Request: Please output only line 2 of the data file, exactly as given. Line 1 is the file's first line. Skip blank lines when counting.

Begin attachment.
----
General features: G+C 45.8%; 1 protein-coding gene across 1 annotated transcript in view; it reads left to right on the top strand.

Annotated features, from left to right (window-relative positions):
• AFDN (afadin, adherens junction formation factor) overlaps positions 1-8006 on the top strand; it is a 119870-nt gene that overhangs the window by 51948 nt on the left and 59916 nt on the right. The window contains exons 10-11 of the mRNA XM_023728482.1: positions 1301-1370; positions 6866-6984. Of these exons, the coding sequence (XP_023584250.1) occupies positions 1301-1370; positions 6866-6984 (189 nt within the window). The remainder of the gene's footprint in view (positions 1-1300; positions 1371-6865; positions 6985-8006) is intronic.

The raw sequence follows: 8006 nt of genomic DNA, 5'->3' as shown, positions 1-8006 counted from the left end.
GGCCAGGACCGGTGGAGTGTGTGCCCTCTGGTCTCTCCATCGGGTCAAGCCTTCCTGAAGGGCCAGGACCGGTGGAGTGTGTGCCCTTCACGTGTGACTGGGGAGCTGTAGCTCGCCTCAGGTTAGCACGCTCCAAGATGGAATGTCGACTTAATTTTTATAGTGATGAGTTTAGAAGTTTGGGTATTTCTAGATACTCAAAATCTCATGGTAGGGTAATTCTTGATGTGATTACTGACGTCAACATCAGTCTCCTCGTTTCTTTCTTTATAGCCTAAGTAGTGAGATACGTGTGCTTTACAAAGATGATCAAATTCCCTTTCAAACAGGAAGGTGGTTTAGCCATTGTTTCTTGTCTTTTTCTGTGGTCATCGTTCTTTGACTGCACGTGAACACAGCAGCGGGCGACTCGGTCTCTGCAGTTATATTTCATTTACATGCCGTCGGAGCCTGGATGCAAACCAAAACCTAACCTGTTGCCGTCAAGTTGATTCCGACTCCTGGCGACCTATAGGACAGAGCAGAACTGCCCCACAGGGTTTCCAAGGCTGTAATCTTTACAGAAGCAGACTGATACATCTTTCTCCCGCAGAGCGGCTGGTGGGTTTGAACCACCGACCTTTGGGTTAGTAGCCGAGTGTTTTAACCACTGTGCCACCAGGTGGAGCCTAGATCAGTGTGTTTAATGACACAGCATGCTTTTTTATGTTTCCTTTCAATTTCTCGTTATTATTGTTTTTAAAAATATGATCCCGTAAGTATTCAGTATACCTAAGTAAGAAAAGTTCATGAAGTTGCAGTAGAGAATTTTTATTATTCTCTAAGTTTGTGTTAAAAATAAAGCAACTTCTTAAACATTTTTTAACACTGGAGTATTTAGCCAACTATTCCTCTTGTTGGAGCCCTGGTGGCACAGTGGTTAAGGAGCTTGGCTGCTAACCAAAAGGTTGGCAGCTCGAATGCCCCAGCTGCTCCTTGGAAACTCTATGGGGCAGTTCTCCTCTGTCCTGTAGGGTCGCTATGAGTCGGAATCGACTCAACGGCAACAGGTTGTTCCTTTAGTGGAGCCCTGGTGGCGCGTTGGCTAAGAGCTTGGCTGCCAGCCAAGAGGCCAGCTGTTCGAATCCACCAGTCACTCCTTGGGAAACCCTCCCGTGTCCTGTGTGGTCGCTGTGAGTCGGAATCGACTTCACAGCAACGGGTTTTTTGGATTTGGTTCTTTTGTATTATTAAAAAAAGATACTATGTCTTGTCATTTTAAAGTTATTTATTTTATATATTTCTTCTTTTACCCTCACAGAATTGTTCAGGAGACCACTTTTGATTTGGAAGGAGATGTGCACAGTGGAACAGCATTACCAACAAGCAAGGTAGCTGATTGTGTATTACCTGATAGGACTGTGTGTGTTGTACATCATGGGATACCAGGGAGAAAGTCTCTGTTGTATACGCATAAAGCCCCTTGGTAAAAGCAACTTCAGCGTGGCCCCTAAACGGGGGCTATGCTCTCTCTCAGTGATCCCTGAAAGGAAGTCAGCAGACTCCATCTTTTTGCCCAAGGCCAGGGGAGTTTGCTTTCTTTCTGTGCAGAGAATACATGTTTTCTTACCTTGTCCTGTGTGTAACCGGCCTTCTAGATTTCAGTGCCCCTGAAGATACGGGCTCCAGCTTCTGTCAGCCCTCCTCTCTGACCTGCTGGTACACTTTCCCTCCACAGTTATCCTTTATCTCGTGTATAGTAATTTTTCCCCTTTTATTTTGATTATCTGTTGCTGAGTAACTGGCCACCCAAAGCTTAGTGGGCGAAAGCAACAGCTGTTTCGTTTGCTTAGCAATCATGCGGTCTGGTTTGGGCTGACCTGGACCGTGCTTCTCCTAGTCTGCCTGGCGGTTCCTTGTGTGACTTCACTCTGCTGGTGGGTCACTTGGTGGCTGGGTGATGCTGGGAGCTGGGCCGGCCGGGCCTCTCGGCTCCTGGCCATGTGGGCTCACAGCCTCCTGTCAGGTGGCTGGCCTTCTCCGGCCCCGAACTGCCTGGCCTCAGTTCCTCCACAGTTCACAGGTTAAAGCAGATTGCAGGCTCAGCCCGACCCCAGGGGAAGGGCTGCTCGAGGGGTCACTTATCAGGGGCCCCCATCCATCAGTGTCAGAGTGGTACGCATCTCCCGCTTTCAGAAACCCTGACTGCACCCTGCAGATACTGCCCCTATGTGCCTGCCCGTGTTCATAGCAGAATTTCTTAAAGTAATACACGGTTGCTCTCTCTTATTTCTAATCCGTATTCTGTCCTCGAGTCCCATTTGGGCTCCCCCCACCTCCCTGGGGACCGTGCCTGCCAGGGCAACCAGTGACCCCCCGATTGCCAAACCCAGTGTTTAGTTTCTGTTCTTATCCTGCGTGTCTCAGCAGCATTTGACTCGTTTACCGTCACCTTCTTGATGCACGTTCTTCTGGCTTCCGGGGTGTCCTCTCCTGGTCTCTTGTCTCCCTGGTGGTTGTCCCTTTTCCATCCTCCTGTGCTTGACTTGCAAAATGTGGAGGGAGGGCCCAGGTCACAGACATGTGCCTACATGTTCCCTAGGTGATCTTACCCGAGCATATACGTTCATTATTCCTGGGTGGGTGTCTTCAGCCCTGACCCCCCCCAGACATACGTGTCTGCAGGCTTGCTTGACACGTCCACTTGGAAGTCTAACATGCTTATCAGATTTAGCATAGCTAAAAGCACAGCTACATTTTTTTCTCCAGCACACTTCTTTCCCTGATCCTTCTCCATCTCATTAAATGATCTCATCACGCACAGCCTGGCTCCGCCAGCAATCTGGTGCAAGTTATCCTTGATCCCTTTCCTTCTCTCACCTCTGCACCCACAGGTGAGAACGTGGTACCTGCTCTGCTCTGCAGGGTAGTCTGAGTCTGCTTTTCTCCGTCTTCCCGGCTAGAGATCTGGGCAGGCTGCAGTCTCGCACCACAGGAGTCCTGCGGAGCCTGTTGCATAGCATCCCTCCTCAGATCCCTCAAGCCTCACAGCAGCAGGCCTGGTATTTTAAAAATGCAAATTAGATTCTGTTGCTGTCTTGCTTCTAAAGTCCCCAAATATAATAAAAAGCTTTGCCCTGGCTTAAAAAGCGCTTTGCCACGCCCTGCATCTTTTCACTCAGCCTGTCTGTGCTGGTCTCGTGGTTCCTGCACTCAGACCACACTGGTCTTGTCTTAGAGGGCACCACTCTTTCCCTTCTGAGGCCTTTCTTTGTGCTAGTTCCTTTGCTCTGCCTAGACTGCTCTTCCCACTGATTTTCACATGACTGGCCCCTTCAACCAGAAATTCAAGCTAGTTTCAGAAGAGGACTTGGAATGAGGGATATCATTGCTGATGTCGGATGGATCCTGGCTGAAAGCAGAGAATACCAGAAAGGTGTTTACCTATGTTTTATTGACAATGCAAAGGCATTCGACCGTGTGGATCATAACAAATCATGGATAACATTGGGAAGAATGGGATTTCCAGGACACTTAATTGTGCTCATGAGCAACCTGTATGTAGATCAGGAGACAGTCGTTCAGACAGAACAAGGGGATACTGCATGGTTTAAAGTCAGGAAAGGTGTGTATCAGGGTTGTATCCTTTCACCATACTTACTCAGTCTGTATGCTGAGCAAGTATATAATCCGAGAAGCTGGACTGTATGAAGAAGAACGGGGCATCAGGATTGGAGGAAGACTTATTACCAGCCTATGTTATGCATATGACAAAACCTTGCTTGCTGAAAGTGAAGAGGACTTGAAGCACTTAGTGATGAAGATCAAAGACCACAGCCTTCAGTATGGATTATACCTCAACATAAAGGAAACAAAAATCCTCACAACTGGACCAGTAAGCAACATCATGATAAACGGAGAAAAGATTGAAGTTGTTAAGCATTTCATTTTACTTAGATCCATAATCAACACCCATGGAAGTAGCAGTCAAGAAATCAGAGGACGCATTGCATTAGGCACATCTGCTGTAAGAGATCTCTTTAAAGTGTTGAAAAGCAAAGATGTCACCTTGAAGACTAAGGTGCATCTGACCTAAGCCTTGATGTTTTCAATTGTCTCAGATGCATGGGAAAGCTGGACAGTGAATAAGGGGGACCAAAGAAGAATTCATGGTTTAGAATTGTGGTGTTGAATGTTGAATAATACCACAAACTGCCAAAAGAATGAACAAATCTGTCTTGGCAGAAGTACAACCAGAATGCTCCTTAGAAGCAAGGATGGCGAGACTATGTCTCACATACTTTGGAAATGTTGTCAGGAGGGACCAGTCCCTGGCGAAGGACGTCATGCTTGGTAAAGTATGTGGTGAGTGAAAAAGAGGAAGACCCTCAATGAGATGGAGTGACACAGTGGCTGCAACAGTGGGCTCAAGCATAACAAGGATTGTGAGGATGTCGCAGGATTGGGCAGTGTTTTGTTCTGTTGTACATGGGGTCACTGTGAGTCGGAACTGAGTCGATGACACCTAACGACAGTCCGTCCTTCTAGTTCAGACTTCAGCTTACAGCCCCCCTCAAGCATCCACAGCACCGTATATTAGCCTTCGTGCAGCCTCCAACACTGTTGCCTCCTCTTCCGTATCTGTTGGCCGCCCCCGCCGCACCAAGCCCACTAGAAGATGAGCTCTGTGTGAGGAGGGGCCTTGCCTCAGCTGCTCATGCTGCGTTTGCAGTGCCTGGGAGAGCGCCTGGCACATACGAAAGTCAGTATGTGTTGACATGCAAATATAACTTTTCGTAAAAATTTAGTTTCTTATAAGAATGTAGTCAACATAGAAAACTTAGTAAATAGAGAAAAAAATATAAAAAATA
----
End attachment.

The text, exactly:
Annotated features, from left to right (window-relative positions):